- Overview of the process
- Advice on search question formulation
- Guidance with systematic review steps
- Advice on databases/sources selection for specific topics
- Instruction in database platforms available
- Training in use of bibliographic citation software (e.g. EndNote), to manage citations and share results
- How to obtain full-text of published papers
All University of Nevada, Reno School of Medicine (including Speech Pathology & Audiology and the Sanford Center for Aging) and Orvis School of Nursing faculty, students and staff are eligible for Savitt Library systematic review services.
On the Systematic Review Request form you will be asked to outline your research question in PICO format. This allows us to easily understand the main concepts of your research question. Here is what PICO stands for:
P = Problem/Population
I = Intervention (or the experimental variable)
C = Comparison (or the control variable) [Optional]
O = Outcome
If your research question does not fit neatly into PICO that is okay. Just try to include the elements of your question as closely as possible into the format. Your collaborating librarian will discuss any questions or concerns about your research topic before putting together your systematic review search strategy.
Types of searching
There are four kinds of searching that go into a systematic review.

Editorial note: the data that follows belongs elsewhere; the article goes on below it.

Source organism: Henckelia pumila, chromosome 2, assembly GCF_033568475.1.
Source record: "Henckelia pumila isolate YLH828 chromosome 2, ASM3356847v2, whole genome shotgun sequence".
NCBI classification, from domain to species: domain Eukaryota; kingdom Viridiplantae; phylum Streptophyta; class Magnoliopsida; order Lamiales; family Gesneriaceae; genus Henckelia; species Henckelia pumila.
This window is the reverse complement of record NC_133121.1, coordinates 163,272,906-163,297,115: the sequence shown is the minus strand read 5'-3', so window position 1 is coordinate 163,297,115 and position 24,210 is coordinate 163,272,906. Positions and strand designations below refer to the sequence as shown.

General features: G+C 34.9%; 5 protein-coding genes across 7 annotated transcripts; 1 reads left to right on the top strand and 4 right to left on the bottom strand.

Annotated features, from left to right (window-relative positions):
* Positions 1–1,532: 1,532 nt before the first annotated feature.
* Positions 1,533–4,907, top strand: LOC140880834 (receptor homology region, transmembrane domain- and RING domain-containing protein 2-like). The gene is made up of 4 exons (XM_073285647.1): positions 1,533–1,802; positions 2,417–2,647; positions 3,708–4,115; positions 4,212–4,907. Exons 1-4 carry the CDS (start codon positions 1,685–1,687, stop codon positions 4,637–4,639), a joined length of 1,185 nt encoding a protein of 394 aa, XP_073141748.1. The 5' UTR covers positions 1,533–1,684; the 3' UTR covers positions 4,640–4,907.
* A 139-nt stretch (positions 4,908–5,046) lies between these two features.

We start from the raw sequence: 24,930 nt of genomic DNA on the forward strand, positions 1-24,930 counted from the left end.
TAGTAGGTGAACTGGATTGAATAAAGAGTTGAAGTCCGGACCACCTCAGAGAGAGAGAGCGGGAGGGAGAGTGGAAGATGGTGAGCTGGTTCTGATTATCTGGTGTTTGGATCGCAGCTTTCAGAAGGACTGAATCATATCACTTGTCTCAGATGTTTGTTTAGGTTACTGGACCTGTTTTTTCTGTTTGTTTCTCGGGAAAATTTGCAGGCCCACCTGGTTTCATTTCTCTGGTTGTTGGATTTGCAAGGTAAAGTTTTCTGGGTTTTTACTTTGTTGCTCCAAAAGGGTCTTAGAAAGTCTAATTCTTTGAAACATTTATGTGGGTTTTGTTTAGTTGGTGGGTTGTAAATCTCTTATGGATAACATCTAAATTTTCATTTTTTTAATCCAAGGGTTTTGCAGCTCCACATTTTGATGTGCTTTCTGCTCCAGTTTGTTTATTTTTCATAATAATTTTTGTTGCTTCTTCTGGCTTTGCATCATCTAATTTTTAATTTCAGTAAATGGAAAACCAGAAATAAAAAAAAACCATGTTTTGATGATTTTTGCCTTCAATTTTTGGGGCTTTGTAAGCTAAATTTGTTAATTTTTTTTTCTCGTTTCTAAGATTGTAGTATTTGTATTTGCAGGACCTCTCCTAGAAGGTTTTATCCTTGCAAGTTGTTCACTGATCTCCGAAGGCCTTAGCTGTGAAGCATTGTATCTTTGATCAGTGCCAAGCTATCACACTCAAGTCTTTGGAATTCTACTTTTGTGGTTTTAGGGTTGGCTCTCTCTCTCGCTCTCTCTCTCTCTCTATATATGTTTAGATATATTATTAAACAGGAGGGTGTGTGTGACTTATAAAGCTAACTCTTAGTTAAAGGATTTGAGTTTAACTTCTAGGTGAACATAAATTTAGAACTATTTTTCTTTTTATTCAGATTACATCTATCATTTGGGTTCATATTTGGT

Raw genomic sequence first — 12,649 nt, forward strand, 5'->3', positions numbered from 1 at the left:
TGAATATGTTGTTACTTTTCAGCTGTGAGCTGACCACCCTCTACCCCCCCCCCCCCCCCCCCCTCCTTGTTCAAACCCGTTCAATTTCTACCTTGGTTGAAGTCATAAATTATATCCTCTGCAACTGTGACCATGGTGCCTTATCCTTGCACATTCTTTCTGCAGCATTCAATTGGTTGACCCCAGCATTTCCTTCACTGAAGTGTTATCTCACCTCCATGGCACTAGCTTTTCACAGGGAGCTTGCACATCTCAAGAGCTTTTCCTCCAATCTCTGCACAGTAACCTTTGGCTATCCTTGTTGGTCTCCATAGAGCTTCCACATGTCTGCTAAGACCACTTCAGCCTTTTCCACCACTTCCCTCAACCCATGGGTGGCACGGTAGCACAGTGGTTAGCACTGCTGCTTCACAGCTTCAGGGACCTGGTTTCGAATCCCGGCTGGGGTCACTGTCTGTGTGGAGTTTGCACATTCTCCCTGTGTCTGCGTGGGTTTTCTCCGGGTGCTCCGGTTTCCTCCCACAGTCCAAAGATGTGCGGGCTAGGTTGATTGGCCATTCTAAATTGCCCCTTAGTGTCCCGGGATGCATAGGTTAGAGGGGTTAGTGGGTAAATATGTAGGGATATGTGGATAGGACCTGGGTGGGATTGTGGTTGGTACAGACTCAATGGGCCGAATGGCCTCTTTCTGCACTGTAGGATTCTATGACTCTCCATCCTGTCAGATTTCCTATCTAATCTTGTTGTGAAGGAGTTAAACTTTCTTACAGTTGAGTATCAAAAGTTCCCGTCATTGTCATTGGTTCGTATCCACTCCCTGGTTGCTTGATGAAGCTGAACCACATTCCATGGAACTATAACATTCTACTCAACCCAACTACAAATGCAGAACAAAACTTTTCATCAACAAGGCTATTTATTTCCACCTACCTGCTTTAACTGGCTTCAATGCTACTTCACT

This is the kind of searching most people do when they start thinking about conducting a systematic review. The results from a preliminary search are not exhaustive, and should not be used as the sole source of data for your systematic review. The goals of the preliminary search include: identifying existing reviews, assessing volume of potentially relevant studies (assume an exhaustive search will identify about 2-3 times the number located in a preliminary search), and locating at least 2-5 example articles that meet your review criteria.
Exhaustive database and grey literature search
This is the search designed by a librarian trained on how to design searches for systematic reviews. One goal of an exhaustive search is to Identify all publications and as much grey literature as possible that meet study requirements. Another goal is to document and report the exhaustive search in such a way that it can be replicated for updates and reproduced by others after publication. For a librarian designed systematic review search fill out the Systematic Review Request form.
Identify grey literature like conference proceedings, abstracts for posters, and presented papers not indexed in online databases. Sources to hand search include: subject specific professional association websites, major relevant journals, bibliographies of all included studies, and bibliographies of on topic reviews. It is best for the subject experts to do the hand searching since they are most likely to have access to conference archives on professional society websites. It is important to document all sources searched by hand and what was located for reporting and creating the PRISMA Flow Diagram.
The goal of contacting experts is to determine if more than one paper had been published on the same study and to identify unregistered studies with unpublished results or potential results.